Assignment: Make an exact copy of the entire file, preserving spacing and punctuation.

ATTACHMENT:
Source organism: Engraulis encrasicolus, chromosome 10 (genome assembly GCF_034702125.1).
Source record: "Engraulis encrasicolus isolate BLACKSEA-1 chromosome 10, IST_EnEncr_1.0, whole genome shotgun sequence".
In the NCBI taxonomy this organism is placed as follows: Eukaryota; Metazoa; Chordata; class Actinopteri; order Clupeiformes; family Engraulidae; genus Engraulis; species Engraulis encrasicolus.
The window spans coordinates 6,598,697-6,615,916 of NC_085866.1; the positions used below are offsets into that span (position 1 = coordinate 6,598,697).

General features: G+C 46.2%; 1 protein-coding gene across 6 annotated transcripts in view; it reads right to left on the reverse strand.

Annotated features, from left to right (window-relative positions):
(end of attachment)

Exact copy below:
Source organism: Engraulis encrasicolus, chromosome 10 (genome assembly GCF_034702125.1).
Source record: "Engraulis encrasicolus isolate BLACKSEA-1 chromosome 10, IST_EnEncr_1.0, whole genome shotgun sequence".
In the NCBI taxonomy this organism is placed as follows: Eukaryota; Metazoa; Chordata; class Actinopteri; order Clupeiformes; family Engraulidae; genus Engraulis; species Engraulis encrasicolus.
The window spans coordinates 6,598,697-6,615,916 of NC_085866.1; the positions used below are offsets into that span (position 1 = coordinate 6,598,697).

General features: G+C 46.2%; 1 protein-coding gene across 6 annotated transcripts in view; it reads right to left on the reverse strand.

Annotated features, from left to right (window-relative positions):